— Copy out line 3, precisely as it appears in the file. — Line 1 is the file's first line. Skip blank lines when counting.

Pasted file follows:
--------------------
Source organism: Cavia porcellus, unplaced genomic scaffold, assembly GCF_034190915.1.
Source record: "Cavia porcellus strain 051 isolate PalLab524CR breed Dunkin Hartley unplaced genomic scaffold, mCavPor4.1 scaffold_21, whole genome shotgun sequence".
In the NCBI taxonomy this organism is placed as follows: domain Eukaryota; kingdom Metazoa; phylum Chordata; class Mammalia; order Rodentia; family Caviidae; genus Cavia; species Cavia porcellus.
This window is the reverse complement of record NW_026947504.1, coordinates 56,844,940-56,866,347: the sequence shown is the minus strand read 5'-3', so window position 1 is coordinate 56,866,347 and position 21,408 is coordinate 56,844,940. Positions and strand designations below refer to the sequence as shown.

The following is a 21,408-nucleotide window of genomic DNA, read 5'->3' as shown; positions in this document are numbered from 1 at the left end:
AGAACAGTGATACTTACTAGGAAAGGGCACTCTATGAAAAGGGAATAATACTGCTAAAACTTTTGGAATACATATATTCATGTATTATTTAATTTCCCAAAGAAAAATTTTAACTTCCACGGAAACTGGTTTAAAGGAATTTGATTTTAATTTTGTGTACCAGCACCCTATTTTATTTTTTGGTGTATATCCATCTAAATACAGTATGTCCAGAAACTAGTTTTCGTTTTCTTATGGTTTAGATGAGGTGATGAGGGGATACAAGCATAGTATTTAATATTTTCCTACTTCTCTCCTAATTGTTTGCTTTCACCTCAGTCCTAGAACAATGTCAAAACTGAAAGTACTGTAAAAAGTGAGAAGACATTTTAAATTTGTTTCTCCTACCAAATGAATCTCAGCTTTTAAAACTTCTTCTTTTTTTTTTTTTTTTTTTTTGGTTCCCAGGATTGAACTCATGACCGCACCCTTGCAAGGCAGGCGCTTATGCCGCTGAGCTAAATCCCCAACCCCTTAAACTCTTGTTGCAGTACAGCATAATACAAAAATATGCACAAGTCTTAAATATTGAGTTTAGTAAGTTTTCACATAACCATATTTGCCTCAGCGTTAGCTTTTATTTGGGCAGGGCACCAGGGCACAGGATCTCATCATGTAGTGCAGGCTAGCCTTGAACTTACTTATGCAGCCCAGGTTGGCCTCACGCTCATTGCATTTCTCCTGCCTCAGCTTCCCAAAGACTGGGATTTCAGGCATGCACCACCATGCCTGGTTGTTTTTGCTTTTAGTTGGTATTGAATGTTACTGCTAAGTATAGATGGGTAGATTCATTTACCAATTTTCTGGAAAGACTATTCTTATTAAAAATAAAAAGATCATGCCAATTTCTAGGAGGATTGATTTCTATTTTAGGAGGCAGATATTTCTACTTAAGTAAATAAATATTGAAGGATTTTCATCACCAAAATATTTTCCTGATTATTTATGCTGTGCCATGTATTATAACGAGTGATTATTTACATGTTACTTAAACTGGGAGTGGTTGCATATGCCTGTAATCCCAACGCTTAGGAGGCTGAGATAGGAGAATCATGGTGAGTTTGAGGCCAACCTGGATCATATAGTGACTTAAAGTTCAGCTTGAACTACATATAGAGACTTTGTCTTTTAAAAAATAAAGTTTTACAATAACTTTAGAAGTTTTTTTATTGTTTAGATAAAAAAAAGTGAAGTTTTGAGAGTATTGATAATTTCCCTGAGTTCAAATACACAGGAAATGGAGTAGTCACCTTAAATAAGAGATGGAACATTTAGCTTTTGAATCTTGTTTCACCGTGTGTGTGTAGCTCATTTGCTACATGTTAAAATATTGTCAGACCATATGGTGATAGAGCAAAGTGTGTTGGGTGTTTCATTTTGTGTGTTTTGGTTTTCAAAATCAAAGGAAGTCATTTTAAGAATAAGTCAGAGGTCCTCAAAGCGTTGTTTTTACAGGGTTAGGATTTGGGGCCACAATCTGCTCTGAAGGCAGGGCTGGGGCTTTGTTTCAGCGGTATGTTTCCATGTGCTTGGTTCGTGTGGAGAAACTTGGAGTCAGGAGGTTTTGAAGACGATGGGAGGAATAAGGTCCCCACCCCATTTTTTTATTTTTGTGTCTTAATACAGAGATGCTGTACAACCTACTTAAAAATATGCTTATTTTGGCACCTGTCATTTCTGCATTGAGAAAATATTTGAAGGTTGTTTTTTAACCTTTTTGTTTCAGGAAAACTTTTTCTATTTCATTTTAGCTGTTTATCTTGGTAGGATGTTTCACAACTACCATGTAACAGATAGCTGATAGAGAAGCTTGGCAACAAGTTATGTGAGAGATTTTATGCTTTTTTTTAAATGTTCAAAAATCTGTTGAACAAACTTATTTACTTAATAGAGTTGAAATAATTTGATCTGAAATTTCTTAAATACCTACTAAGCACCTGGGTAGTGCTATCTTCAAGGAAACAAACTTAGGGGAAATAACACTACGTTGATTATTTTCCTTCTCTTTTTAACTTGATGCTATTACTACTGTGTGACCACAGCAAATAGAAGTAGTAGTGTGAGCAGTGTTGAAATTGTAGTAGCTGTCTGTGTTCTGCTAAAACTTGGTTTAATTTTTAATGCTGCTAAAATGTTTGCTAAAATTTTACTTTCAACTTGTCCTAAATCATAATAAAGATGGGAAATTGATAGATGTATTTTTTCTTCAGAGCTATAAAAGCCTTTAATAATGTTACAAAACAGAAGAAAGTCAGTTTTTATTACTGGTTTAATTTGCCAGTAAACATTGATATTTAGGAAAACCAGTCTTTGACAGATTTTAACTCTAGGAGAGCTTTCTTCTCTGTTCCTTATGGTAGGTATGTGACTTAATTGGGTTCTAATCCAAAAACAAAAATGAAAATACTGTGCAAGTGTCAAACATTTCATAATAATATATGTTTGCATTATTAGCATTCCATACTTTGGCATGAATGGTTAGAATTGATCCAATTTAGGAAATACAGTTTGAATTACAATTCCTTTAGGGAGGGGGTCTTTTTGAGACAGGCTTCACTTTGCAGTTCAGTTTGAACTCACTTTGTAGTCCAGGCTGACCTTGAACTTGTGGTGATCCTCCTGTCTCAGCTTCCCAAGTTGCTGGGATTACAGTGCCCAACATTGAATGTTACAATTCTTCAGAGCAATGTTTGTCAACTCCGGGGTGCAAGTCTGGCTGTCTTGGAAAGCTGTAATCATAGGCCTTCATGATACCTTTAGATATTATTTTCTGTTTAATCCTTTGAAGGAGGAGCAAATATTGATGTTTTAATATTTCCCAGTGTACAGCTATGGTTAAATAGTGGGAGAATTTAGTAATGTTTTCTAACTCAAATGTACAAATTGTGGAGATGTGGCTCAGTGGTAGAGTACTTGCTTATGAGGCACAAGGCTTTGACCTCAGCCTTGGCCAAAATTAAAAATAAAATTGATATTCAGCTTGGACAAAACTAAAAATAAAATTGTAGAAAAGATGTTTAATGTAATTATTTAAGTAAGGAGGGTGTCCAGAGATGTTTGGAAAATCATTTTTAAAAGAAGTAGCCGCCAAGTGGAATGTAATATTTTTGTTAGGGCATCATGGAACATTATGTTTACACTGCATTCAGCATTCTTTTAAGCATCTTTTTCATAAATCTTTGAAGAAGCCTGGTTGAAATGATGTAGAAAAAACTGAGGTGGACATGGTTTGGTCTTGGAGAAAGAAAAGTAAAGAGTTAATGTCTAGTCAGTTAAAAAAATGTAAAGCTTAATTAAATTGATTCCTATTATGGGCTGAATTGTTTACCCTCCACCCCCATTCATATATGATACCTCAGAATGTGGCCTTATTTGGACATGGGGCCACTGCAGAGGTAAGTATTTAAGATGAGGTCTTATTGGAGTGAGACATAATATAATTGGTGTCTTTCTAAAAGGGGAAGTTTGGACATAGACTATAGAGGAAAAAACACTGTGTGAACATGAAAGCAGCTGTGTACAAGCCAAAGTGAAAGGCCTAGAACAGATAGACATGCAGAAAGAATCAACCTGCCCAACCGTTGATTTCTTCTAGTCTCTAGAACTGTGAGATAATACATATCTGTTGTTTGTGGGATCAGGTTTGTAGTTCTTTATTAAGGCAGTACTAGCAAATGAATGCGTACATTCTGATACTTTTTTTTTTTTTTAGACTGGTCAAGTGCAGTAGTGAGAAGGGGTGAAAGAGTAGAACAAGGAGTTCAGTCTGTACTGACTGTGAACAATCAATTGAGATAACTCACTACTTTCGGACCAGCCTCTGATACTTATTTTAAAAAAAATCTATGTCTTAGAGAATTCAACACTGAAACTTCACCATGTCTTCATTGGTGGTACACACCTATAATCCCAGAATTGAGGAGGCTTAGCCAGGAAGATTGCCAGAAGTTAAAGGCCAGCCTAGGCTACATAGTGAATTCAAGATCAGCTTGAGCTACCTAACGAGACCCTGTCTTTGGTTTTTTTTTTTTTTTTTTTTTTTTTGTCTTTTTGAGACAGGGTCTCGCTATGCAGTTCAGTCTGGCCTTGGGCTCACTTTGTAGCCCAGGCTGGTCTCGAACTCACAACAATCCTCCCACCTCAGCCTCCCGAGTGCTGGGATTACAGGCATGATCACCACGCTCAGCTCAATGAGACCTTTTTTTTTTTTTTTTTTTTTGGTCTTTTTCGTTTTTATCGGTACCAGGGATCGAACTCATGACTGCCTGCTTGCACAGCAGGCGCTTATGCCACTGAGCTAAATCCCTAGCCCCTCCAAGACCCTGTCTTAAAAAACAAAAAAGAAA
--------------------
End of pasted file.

In the NCBI taxonomy this organism is placed as follows: domain Eukaryota; kingdom Metazoa; phylum Chordata; class Mammalia; order Rodentia; family Caviidae; genus Cavia; species Cavia porcellus.